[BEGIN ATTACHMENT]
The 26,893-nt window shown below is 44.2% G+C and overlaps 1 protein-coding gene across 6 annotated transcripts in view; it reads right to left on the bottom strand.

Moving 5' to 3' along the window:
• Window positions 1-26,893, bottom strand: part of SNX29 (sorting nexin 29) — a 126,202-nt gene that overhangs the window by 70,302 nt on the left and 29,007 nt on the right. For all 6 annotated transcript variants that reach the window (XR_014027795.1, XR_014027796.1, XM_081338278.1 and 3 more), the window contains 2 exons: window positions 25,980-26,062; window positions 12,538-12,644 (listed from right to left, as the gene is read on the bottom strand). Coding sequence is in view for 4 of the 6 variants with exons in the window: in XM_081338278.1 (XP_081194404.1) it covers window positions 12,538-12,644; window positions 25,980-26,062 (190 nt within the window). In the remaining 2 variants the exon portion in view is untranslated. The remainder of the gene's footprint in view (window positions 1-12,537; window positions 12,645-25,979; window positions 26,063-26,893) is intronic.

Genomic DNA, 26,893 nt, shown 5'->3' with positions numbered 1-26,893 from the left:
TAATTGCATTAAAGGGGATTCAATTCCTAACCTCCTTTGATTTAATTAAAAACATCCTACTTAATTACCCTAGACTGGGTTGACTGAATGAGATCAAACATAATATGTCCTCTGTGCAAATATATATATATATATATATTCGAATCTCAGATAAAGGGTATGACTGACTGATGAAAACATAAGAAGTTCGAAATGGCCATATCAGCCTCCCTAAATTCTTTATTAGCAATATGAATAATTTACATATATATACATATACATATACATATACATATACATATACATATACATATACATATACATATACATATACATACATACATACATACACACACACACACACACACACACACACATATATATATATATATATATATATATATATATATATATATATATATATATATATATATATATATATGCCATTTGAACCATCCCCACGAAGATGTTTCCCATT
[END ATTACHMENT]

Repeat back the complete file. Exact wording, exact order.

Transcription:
The 26,893-nt window shown below is 44.2% G+C and overlaps 1 protein-coding gene across 6 annotated transcripts in view; it reads right to left on the bottom strand.

Moving 5' to 3' along the window:
• Window positions 1-26,893, bottom strand: part of SNX29 (sorting nexin 29) — a 126,202-nt gene that overhangs the window by 70,302 nt on the left and 29,007 nt on the right. For all 6 annotated transcript variants that reach the window (XR_014027795.1, XR_014027796.1, XM_081338278.1 and 3 more), the window contains 2 exons: window positions 25,980-26,062; window positions 12,538-12,644 (listed from right to left, as the gene is read on the bottom strand). Coding sequence is in view for 4 of the 6 variants with exons in the window: in XM_081338278.1 (XP_081194404.1) it covers window positions 12,538-12,644; window positions 25,980-26,062 (190 nt within the window). In the remaining 2 variants the exon portion in view is untranslated. The remainder of the gene's footprint in view (window positions 1-12,537; window positions 12,645-25,979; window positions 26,063-26,893) is intronic.

Genomic DNA, 26,893 nt, shown 5'->3' with positions numbered 1-26,893 from the left:
TAATTGCATTAAAGGGGATTCAATTCCTAACCTCCTTTGATTTAATTAAAAACATCCTACTTAATTACCCTAGACTGGGTTGACTGAATGAGATCAAACATAATATGTCCTCTGTGCAAATATATATATATATATATATTCGAATCTCAGATAAAGGGTATGACTGACTGATGAAAACATAAGAAGTTCGAAATGGCCATATCAGCCTCCCTAAATTCTTTATTAGCAATATGAATAATTTACATATATATACATATACATATACATATACATATACATATACATATACATATACATATACATATACATATACATACATACATACATACACACACACACACACACACACACACACATATATATATATATATATATATATATATATATATATATATATATATATATATATATATATATATATGCCATTTGAACCATCCCCACGAAGATGTTTCCCATT